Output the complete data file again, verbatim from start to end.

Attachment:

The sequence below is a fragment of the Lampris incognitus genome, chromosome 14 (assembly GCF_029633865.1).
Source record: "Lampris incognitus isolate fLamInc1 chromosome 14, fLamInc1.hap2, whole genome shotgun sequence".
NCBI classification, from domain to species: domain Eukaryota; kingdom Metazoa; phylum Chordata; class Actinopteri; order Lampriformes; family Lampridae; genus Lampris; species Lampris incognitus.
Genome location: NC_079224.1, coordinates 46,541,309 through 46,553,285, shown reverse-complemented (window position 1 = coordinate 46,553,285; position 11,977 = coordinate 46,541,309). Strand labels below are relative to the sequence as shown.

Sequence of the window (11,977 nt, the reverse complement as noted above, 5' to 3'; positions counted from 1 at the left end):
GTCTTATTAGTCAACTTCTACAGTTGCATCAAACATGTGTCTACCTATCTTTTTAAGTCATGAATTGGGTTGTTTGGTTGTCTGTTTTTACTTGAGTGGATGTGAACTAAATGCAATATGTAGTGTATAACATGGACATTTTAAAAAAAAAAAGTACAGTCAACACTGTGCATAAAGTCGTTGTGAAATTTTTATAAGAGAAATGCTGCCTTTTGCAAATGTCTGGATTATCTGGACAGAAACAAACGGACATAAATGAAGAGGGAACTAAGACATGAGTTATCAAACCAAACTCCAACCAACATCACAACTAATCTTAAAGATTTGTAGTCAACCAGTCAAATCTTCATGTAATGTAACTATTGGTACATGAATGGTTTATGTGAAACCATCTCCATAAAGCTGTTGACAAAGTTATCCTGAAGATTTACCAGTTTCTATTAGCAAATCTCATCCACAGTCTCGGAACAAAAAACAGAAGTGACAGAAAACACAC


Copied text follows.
The sequence below is a fragment of the Lampris incognitus genome, chromosome 14 (assembly GCF_029633865.1).
Source record: "Lampris incognitus isolate fLamInc1 chromosome 14, fLamInc1.hap2, whole genome shotgun sequence".
NCBI classification, from domain to species: domain Eukaryota; kingdom Metazoa; phylum Chordata; class Actinopteri; order Lampriformes; family Lampridae; genus Lampris; species Lampris incognitus.
Genome location: NC_079224.1, coordinates 46,541,309 through 46,553,285, shown reverse-complemented (window position 1 = coordinate 46,553,285; position 11,977 = coordinate 46,541,309). Strand labels below are relative to the sequence as shown.

Sequence of the window (11,977 nt, the reverse complement as noted above, 5' to 3'; positions counted from 1 at the left end):
GTCTTATTAGTCAACTTCTACAGTTGCATCAAACATGTGTCTACCTATCTTTTTAAGTCATGAATTGGGTTGTTTGGTTGTCTGTTTTTACTTGAGTGGATGTGAACTAAATGCAATATGTAGTGTATAACATGGACATTTTAAAAAAAAAAAGTACAGTCAACACTGTGCATAAAGTCGTTGTGAAATTTTTATAAGAGAAATGCTGCCTTTTGCAAATGTCTGGATTATCTGGACAGAAACAAACGGACATAAATGAAGAGGGAACTAAGACATGAGTTATCAAACCAAACTCCAACCAACATCACAACTAATCTTAAAGATTTGTAGTCAACCAGTCAAATCTTCATGTAATGTAACTATTGGTACATGAATGGTTTATGTGAAACCATCTCCATAAAGCTGTTGACAAAGTTATCCTGAAGATTTACCAGTTTCTATTAGCAAATCTCATCCACAGTCTCGGAACAAAAAACAGAAGTGACAGAAAACACAC